This is the sixth report of knowlesi malaria to occur in a splenectomized patient. Previous reports include two cases of uncomplicated malaria  and three cases of severe malaria [10, 36, 37], one of which occurred in a patient with β-thalassaemia and was transfusion-acquired . Of the four severe cases (including the current case), all had jaundice, respiratory distress and metabolic acidosis, with two also complicated by acute kidney injury requiring dialysis [10, 36]. Not unexpectedly, in two cases parasite clearance was markedly delayed [10, 36]. In the two uncomplicated cases there was an absence of thrombocytopaenia , with this finding being notable due to the near-universal finding of thrombocytopaenia with knowlesi malaria in patients with intact spleens [10, 13]. An increase in platelet counts has also been reported in thalassaemic patients who are splenectomized; while the mechanisms are unclear, an increase in PS-RBCs may be contributory .
In this case, although stage 1 AKI [by Kidney Disease Improving Global Outcomes (KDIGO)] criteria  was present on admission, the patient made a rapid recovery with anti-malarial treatment. In previous series, AKI has been a common complication of haemoglobinuria/blackwater fever. In Vietnamese adults 42 % of cases had acute renal failure , while renal failure was seen in 16 % of Congolese children with blackwater fever . In European expatriates, renal failure occurred in 70 % of cases with blackwater fever . Haemoglobinuria has also been associated with AKI in other diseases, including babesiosis , paroxysmal nocturnal haemoglobinuria [41–43], and post-cardiopulmonary bypass . While the mechanisms of haemolysis-induced AKI remain uncertain, direct tubular cell injury from free haem likely contributes [23, 45]. In addition, free haem has been shown to cause oxidative damage by lipid peroxidation, leading to renal injury through vasoconstriction [46, 47]. Finally, cell-free haemoglobin is a scavenger of nitric oxide (NO) and in severe falciparum malaria has been shown to be associated with reduced NO-dependent endothelial function and impaired tissue perfusion , possibly also contributing to renal injury.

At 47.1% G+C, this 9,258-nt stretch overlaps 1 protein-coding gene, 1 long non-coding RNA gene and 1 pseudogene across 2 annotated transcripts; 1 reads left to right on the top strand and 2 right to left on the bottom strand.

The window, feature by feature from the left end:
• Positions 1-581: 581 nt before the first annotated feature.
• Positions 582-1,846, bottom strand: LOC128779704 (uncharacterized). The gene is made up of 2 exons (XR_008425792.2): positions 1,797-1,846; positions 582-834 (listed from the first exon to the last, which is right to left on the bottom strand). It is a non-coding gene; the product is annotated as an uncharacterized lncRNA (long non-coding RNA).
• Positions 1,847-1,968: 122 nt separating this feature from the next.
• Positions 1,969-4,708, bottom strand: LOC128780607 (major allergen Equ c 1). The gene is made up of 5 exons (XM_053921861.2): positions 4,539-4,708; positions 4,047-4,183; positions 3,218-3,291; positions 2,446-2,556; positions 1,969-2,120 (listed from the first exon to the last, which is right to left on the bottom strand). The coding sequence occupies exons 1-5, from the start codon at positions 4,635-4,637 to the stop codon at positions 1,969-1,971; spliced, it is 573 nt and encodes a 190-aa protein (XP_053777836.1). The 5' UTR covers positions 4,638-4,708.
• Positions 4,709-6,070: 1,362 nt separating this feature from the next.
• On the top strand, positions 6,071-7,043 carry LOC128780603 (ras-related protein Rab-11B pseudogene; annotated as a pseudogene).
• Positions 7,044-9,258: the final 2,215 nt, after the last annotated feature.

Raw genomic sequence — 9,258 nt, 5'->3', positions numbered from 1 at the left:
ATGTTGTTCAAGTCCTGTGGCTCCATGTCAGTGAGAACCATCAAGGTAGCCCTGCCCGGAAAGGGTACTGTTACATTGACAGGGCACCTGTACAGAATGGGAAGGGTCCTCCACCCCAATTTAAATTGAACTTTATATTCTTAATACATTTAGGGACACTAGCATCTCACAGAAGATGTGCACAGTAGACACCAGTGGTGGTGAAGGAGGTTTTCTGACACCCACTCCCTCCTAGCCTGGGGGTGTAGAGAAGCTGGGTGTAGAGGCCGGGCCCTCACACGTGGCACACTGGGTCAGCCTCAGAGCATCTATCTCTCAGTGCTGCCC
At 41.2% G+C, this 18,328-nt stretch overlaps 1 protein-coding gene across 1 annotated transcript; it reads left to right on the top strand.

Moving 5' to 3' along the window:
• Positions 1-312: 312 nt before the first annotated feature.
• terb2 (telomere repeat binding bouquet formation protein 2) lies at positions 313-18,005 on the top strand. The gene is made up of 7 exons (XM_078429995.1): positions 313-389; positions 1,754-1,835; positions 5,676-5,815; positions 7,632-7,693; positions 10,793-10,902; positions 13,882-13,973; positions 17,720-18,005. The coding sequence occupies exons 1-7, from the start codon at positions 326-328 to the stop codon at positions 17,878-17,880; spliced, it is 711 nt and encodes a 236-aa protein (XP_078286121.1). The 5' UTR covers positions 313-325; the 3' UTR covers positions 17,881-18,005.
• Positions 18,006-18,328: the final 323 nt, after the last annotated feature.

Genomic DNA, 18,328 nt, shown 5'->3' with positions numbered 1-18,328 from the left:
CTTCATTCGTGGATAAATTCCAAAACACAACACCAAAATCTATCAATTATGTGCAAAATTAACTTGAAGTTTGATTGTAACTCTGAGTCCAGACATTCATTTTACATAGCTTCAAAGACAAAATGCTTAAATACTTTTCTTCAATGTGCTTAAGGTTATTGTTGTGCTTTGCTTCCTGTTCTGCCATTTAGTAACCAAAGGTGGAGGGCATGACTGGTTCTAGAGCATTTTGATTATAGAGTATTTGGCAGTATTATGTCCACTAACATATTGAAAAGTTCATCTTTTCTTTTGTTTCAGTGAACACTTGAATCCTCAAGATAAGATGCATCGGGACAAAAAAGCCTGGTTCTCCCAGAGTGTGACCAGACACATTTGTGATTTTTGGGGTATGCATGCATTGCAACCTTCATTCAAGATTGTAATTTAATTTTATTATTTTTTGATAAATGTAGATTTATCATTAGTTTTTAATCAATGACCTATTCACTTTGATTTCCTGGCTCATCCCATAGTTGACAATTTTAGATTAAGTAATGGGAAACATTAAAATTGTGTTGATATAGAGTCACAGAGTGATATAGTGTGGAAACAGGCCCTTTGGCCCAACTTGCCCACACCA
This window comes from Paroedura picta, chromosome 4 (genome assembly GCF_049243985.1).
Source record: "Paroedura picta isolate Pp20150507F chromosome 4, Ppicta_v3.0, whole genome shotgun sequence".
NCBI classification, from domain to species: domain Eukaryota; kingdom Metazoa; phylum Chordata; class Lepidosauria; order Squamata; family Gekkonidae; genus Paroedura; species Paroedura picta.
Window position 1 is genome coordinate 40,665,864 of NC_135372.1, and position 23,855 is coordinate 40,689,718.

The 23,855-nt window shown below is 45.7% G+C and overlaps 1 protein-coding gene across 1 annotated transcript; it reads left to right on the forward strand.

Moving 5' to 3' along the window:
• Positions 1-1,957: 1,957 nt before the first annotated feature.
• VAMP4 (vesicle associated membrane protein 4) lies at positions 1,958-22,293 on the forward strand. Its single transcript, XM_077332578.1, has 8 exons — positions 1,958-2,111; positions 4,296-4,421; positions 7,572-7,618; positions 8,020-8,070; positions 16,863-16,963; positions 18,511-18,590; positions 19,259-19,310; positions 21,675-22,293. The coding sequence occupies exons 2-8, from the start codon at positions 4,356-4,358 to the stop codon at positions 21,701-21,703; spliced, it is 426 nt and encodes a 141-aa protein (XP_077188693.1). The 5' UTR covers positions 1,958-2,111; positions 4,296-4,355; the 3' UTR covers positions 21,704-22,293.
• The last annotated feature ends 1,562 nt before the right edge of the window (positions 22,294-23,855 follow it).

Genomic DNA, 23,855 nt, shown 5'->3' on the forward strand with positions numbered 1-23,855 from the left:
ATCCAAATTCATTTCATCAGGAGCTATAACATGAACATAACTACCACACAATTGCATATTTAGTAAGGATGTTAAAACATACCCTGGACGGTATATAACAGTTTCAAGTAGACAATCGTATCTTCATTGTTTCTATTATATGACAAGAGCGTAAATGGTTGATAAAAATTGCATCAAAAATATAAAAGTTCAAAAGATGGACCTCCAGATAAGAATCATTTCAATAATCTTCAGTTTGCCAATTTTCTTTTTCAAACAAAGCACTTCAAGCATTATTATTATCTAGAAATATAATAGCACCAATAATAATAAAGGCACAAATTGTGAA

This report describes a case of a splenectomized patient with severe knowlesi malaria who developed haemoglobinuria following commencement of treatment with artesunate. The AKI in this case was not severe, antedated the artesunate and the patient made a rapid recovery despite continuation of artemisinins. Artesunate reduces mortality in severe falciparum malaria [6, 8] and is associated with lower case-fatality than quinine in severe knowlesi malaria [10, 11, 49], making it the clear treatment of choice for severe disease in knowlesi malaria . Clinicians should however be aware of the possibility of this rare complication in knowlesi malaria with high parasitaemia so that patients can be adequately monitored for potential deterioration.
acute kidney injury
enzyme-linked immunosorbent assay
glucose-6 phosphate dehydrogenase
post-artesunate delayed haemolysis
polymerase chain reaction
red blood cell
Kidney Disease Improving Global Outcomes
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BEB managed the patient and wrote the first draft of the manuscript. All authors read and approved the final manuscript.
We thank the patient for allowing publication of this case review; medical and nursing staff at Queen Elizabeth Hospital for their care of this patient; research staff Rita Wong, Ann Wei and Beatrice Wong for clinical and laboratory assistance; Kim Piera for measuring the haptoglobin and cell-free haemoglobin at Menzies School of Health Research, Darwin, Australia; and the Director General of Health, Ministry of Health Malaysia, for permission to publish this report.
The authors declare that they have no competing interests.
Availability of data and materials
All relevant data are included in this report.
Consent for publication
Written informed consent was obtained from the patient for publication of this case report.
Ethics approval was obtained from the ethics committees of the Malaysian Ministry of Health and the Menzies School of Health Research.
This study was supported by the National Health Medical Research Council of Australia (Grant Numbers 10451516 and 496600; Fellowships to NMA, TWY and BEB; and scholarship to MJG).